technique tuesday: granny squares (& other motifs)

Happy Granny Square Day! Don’t worry if you didn’t know that was today (15 August); I hadn’t heard about it until earlier this week. May your counting be correct and your ends weave themselves.

Granny squares were the next thing I learned to crochet after perfecting miles of chains. When I was 7, my mother was still working on my baby blanket and I wanted to make the cute little squares too. I made at least one square for the blanket. Unfortunately I can’t find my photos or the blanket (without looking in the attic storage). Please picture granny squares with each round either pastel pink, blue, or yellow and finished in white. I have some vague recollection that she also tasked me with weaving in many of the ends — at the time I thought it was fun!

5 reasons why I love crochet motifs

stack of multicolorful motifs in progress on a black background. in front are 6 centers, the stack includes the first 3 rounds for the "literary fragments blanket"
literary fragment motifs in progress
  1. They use up yarn from other projects.
  2. They are quick, so you can crochet one and feel accomplished.
  3. They are portable, so you can bring them when travelling.
  4. They are forgiving, if you messed up because you were distract, you
    didn’t mess up the entire project.
  5. They are small, nice for when it’s hot and humid outside.

They’re one of my favorite techniques and part of my toolkit when
when I swatch a new-to-me yarn.

a stack of granny squares on a small round grey metal table. the squares are primarily green. a ball of blue/grey/white yarn and a gold color 3.75mm crochet hook are laying next to the stack. the table is outside next to bench and a tree on a sunny day.

In addition to my chaotic chai granny hexagon blanket, I have
several other crochet motif projects I’m working on. One is my Literary Fragments Blanket; we bought new seating for our library room and I wanted a new blanket.
I’ll need approximately 400 of these tiny motifs! They’re worked in
various scrap sock yarns, most from my stash and a few from friends. You
can read my notes on my personal notebook. Another is a blanket
destined for Project Linus. M has gifted me lots of yarn scraps over the
years, many are superwash sock yarns and I still need to figure out how
to turn this into a cohesive blanket.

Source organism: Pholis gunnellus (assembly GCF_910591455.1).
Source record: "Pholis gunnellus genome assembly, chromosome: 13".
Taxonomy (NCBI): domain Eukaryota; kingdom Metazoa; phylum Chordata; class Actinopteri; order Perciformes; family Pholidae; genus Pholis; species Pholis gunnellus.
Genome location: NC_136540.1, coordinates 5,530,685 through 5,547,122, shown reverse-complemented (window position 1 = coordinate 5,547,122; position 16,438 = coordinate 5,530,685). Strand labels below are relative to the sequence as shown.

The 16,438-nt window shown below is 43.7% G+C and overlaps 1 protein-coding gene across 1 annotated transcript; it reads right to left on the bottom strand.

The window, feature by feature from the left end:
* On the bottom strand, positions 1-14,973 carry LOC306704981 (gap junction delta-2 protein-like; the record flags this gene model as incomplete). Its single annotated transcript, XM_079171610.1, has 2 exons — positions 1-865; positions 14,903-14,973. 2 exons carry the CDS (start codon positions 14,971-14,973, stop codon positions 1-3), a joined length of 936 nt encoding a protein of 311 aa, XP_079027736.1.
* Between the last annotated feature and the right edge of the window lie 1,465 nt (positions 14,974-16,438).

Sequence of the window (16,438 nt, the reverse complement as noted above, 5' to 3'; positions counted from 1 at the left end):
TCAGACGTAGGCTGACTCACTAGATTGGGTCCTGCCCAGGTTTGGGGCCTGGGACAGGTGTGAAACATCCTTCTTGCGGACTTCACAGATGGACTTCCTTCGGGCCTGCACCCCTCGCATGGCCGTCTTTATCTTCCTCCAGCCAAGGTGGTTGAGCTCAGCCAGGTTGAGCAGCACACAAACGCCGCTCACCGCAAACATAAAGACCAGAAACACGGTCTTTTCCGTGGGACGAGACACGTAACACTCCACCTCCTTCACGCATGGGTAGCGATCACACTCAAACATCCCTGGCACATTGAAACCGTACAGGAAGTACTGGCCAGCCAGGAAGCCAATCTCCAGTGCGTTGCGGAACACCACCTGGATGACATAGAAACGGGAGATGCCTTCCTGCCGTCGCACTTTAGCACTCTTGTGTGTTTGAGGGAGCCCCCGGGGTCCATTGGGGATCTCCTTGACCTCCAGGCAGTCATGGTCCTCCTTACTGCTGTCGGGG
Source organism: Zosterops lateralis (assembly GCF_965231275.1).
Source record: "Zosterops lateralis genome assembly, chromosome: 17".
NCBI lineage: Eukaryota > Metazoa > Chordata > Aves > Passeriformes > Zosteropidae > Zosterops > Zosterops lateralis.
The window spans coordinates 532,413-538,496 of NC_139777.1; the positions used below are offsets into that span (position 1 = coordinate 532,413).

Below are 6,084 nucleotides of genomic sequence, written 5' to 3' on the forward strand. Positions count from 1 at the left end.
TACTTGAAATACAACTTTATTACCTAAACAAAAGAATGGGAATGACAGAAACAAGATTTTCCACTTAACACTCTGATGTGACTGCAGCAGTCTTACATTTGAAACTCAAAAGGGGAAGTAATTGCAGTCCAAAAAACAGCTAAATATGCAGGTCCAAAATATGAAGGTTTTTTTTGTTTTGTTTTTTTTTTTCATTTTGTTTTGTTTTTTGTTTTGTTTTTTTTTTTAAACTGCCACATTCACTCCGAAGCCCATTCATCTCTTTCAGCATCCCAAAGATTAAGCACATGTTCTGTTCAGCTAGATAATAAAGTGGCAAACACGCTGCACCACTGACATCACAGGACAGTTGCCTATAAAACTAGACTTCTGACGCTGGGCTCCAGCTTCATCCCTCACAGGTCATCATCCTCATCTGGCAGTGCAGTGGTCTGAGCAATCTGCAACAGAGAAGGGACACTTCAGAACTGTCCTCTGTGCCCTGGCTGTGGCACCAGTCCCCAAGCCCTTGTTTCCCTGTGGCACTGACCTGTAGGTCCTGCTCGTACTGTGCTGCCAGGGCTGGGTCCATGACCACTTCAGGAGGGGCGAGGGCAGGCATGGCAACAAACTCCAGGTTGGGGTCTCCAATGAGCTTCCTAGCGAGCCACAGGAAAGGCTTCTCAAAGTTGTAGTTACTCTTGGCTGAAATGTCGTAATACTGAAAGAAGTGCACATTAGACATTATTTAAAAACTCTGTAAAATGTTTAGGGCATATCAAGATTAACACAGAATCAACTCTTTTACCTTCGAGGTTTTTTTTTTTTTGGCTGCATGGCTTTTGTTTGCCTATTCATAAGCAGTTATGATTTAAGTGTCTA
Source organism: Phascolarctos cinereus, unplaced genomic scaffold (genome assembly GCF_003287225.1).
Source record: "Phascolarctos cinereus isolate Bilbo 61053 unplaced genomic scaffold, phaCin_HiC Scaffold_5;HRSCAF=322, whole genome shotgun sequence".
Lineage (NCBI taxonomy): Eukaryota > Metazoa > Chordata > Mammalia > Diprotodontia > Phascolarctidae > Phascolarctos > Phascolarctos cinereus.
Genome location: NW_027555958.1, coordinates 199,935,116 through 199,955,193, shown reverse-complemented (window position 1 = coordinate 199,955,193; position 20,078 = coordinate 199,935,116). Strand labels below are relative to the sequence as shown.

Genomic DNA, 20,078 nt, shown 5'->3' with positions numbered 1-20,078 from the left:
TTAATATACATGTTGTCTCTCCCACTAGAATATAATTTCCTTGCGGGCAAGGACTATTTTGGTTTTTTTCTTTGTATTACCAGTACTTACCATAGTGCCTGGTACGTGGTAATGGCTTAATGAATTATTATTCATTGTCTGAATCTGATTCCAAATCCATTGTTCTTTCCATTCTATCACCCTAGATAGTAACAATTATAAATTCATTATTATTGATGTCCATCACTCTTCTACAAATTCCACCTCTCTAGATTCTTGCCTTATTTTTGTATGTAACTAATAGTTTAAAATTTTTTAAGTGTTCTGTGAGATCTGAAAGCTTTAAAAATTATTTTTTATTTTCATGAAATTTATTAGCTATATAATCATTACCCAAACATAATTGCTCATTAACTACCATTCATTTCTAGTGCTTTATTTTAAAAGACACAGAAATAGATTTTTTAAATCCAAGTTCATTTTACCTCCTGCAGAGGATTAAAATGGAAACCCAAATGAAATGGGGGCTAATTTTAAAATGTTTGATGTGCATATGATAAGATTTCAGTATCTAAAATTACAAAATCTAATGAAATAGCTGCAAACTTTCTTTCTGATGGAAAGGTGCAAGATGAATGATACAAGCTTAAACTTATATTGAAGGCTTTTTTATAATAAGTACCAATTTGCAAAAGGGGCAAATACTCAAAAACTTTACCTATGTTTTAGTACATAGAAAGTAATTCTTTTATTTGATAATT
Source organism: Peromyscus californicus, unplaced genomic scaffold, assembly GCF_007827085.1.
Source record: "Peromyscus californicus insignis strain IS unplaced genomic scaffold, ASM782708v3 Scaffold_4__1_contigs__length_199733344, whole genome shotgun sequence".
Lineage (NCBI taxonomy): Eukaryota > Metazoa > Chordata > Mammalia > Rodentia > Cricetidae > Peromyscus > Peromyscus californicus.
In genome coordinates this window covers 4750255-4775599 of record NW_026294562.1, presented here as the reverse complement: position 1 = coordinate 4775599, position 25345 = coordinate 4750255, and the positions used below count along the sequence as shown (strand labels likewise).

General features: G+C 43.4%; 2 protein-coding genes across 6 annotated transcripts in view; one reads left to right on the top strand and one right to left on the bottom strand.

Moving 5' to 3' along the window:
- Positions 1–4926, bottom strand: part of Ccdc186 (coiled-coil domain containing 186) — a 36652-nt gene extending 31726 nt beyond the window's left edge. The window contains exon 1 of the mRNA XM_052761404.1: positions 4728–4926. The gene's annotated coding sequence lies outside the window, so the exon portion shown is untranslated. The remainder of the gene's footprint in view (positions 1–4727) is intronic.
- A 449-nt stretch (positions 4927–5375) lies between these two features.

Granny Square Resources

There are many books and resources to help you create successful crochet motifs.

Edie Eckman published her Granny Square Guide earlier today. I enjoy all of her books including, Beyond the Square Crochet Motifs which I reviewed in 2009
at my personal site, Penguin Girl. I also recommend her book Connect the Shapes Crochet Motifs which helped me expand beyond the simple joining I knew from my childhood.

Margaret Hubert’s books are useful resources that I often turn to for inspiration: The Granny Square Book (2011) shares 75 different motifs and Granny Square Flowers (2013) includes 50 botanical themed granny squares.

New-to-me author, Shelley Husband offers several ebooks through my library system via the hoopa ebook system. Granny Square Flair (US Terms Edition) was my gateway to her work. I found her approach novel, motifs are first presented in a
solid – the same color is used throughout. This makes a striking visual. I also appreciate how she shows how different color options can completely change the look of many squares. The photos are clear and she includes charts, written instructions, how approximate yardage to work the square with 8ply/DK/light worsted and a 4mm/G hook. Further she includes an infinity symbol with a crochet hook if it’s a square that can be increased endlessly into a really big granny square.

You can find some of my very brief thoughts on granny squares in this 2014 post technique tuesday: weaving in ends.

Are you working on a granny square project? Track your thoughts in a notebook or print out a planning grid. A spare crochet hook is always useful. If you like me and can never find them when you need one, order a needle to weave in all those pesky ends!

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